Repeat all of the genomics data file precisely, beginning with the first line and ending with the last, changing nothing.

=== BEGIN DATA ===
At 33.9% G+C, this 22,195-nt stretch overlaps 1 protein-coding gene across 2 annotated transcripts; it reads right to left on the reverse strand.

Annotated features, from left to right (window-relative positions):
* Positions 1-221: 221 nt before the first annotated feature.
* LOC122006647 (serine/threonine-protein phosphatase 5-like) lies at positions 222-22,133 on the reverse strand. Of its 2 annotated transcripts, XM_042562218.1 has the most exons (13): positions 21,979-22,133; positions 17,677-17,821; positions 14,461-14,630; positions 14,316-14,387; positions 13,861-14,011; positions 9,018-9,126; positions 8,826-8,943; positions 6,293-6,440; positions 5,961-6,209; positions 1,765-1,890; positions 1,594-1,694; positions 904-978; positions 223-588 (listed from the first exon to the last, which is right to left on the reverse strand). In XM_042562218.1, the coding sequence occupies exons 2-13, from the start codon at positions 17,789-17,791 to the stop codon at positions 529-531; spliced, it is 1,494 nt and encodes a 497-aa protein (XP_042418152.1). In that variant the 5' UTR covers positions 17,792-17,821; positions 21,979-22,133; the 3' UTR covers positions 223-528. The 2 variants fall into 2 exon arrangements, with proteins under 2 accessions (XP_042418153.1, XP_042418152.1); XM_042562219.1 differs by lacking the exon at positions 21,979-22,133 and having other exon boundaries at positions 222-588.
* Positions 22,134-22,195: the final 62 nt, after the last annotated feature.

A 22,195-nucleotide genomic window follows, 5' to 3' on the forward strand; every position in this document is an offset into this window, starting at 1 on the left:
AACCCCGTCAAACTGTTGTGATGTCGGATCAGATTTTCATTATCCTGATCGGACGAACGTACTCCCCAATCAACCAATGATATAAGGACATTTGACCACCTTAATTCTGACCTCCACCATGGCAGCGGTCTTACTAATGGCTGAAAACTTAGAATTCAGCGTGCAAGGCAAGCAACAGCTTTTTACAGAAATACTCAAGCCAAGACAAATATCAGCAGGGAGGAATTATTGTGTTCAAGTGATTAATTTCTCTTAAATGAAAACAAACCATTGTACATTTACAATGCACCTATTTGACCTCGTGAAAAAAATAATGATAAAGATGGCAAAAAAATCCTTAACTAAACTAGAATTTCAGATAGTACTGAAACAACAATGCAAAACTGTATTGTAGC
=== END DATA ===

At 33.9% G+C, this 22,195-nt stretch overlaps 1 protein-coding gene across 2 annotated transcripts; it reads right to left on the reverse strand.

Annotated features, from left to right (window-relative positions):
* Positions 1-221: 221 nt before the first annotated feature.
* LOC122006647 (serine/threonine-protein phosphatase 5-like) lies at positions 222-22,133 on the reverse strand. Of its 2 annotated transcripts, XM_042562218.1 has the most exons (13): positions 21,979-22,133; positions 17,677-17,821; positions 14,461-14,630; positions 14,316-14,387; positions 13,861-14,011; positions 9,018-9,126; positions 8,826-8,943; positions 6,293-6,440; positions 5,961-6,209; positions 1,765-1,890; positions 1,594-1,694; positions 904-978; positions 223-588 (listed from the first exon to the last, which is right to left on the reverse strand). In XM_042562218.1, the coding sequence occupies exons 2-13, from the start codon at positions 17,789-17,791 to the stop codon at positions 529-531; spliced, it is 1,494 nt and encodes a 497-aa protein (XP_042418152.1). In that variant the 5' UTR covers positions 17,792-17,821; positions 21,979-22,133; the 3' UTR covers positions 223-528. The 2 variants fall into 2 exon arrangements, with proteins under 2 accessions (XP_042418153.1, XP_042418152.1); XM_042562219.1 differs by lacking the exon at positions 21,979-22,133 and having other exon boundaries at positions 222-588.
* Positions 22,134-22,195: the final 62 nt, after the last annotated feature.

A 22,195-nucleotide genomic window follows, 5' to 3' on the forward strand; every position in this document is an offset into this window, starting at 1 on the left:
AACCCCGTCAAACTGTTGTGATGTCGGATCAGATTTTCATTATCCTGATCGGACGAACGTACTCCCCAATCAACCAATGATATAAGGACATTTGACCACCTTAATTCTGACCTCCACCATGGCAGCGGTCTTACTAATGGCTGAAAACTTAGAATTCAGCGTGCAAGGCAAGCAACAGCTTTTTACAGAAATACTCAAGCCAAGACAAATATCAGCAGGGAGGAATTATTGTGTTCAAGTGATTAATTTCTCTTAAATGAAAACAAACCATTGTACATTTACAATGCACCTATTTGACCTCGTGAAAAAAATAATGATAAAGATGGCAAAAAAATCCTTAACTAAACTAGAATTTCAGATAGTACTGAAACAACAATGCAAAACTGTATTGTAGC